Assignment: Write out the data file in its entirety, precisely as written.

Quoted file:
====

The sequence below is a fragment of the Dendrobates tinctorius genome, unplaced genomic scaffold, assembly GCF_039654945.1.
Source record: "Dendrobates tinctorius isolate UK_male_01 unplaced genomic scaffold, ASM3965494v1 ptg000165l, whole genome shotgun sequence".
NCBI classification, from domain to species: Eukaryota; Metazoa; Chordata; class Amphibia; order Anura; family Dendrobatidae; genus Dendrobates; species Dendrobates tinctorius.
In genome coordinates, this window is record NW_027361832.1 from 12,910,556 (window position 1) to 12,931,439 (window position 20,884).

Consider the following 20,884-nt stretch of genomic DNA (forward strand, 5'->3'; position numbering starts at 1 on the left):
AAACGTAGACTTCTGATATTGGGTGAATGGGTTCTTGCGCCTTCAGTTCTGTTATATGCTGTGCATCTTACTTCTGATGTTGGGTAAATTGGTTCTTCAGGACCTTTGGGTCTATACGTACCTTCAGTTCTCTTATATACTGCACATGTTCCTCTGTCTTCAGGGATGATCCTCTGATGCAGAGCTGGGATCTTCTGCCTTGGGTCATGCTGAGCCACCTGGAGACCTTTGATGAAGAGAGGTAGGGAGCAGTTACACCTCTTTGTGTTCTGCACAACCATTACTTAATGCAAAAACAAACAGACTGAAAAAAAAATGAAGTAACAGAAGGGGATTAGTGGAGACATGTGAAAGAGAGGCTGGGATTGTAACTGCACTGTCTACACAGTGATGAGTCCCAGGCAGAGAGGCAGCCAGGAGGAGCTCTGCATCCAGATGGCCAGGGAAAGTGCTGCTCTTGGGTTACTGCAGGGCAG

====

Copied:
The sequence below is a fragment of the Dendrobates tinctorius genome, unplaced genomic scaffold, assembly GCF_039654945.1.
Source record: "Dendrobates tinctorius isolate UK_male_01 unplaced genomic scaffold, ASM3965494v1 ptg000165l, whole genome shotgun sequence".
NCBI classification, from domain to species: Eukaryota; Metazoa; Chordata; class Amphibia; order Anura; family Dendrobatidae; genus Dendrobates; species Dendrobates tinctorius.
In genome coordinates, this window is record NW_027361832.1 from 12,910,556 (window position 1) to 12,931,439 (window position 20,884).

Consider the following 20,884-nt stretch of genomic DNA (forward strand, 5'->3'; position numbering starts at 1 on the left):
AAACGTAGACTTCTGATATTGGGTGAATGGGTTCTTGCGCCTTCAGTTCTGTTATATGCTGTGCATCTTACTTCTGATGTTGGGTAAATTGGTTCTTCAGGACCTTTGGGTCTATACGTACCTTCAGTTCTCTTATATACTGCACATGTTCCTCTGTCTTCAGGGATGATCCTCTGATGCAGAGCTGGGATCTTCTGCCTTGGGTCATGCTGAGCCACCTGGAGACCTTTGATGAAGAGAGGTAGGGAGCAGTTACACCTCTTTGTGTTCTGCACAACCATTACTTAATGCAAAAACAAACAGACTGAAAAAAAAATGAAGTAACAGAAGGGGATTAGTGGAGACATGTGAAAGAGAGGCTGGGATTGTAACTGCACTGTCTACACAGTGATGAGTCCCAGGCAGAGAGGCAGCCAGGAGGAGCTCTGCATCCAGATGGCCAGGGAAAGTGCTGCTCTTGGGTTACTGCAGGGCAG